Prospect Park Milestone Celebrations
In 1866, ground was broken in Brooklyn to create Prospect Park. Led by Brooklyn Park Commission president James S. T. Stranahan, and designers Frederick Law Olmsted and Calvert Vaux, work commenced on the digging, planting, seeding and building of the beloved landmark considered by many to be Brooklyn’s Backyard.
Stranahan was instrumental in securing financial and political support for the project, and proclaimed that Prospect Park "would become a favorite resort for all classes of our community, enabling thousands to enjoy pure air, with healthful exercise, at all seasons of the year…"
The Park was first opened to the public in October 1867, before work had been completed. “The public were formally invited on Saturday, to visit Prospect Park to see how the work was getting on,” says an article in the Brooklyn Eagle, dated October 21, 1867. “The weather being remarkably fine for the season, and inviting out door exercise, the visitors to the Park were numerous... it is safe to estimate the number of visitors at ten thousand.” Even though construction continued for another seven years, this first opening day was an unparalleled success.
In 1966, the Park celebrated its centennial with great fanfare. A parade through the Park included antique cars, high-wheeled bicycles, horse-drawn carriages and many participants in period costumes. The Music Pagoda served as a reviewing stand, and Miss Prospect Park cut a mammoth birthday cake.
The centennial celebration came during a period of decline in the Park, and the organizers hoped to that the revelry would stimulate interest in reviving the Park.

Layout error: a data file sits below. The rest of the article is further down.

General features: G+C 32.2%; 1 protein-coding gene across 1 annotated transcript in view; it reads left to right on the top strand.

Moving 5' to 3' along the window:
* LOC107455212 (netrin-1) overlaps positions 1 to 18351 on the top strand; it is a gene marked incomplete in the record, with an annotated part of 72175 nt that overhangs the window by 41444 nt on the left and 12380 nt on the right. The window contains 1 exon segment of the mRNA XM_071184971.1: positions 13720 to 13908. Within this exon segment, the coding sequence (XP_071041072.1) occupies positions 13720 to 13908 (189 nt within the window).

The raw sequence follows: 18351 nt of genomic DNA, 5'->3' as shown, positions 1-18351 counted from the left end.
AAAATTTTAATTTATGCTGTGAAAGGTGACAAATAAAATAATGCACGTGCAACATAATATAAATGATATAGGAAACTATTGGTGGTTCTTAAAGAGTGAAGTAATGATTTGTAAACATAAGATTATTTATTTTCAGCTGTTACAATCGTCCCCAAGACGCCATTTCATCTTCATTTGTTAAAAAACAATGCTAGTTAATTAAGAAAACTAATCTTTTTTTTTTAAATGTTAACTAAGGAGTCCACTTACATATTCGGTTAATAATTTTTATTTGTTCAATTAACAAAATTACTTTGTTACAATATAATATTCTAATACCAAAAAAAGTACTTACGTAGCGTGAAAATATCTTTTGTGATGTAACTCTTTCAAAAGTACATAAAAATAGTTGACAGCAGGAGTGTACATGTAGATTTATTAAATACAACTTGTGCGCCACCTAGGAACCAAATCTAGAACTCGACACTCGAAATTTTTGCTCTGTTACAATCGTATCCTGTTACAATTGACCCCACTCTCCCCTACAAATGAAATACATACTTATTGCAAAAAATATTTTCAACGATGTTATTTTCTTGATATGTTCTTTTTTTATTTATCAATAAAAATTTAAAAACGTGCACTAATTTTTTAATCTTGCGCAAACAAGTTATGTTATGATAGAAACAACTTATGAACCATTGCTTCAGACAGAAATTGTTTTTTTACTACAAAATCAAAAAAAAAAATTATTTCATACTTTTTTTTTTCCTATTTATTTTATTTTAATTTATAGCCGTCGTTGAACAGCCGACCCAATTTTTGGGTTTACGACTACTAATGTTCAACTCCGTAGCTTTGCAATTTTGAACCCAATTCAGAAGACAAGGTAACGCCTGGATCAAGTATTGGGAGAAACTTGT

"Anyone who walks the Park can’t help but notice signs of neglect, of wear and tear, of erosion and decay," read a promotional pamphlet. "This centennial celebration would certainty be a hollow one, if it did not result in improvements, repairs and restorations."
The centennial celebration continued all summer, with concerts, operas and dance performances, but the festivities did little to reverse the ongoing decline of the Park.
Image: Brooklyn Historical Society
In the intervening decades, much has changed in the Park. In 1987, Prospect Park Alliance was founded to restore the Park after the long period of steady deterioration and decline.
Today, the Alliance provides a majority of the staff and operating budget that preserves the natural environment, restores historic design and provides public programs and amenities for the Park, which now receives more than 10 million visits each year.
Photo Credit: Martin Seck
In 2017, Prospect Park Alliance celebrates the 150th anniversary of the Park with a full season of exciting events.
Festivities kick off on April 1 and 2, with an Opening Weekend celebration. All weekend long, enjoy the start of the spring season with an Opening Day Parade and Fair, an exhibition 1860s ballgame, running and walking tours, and the first Smorgasburg of the season.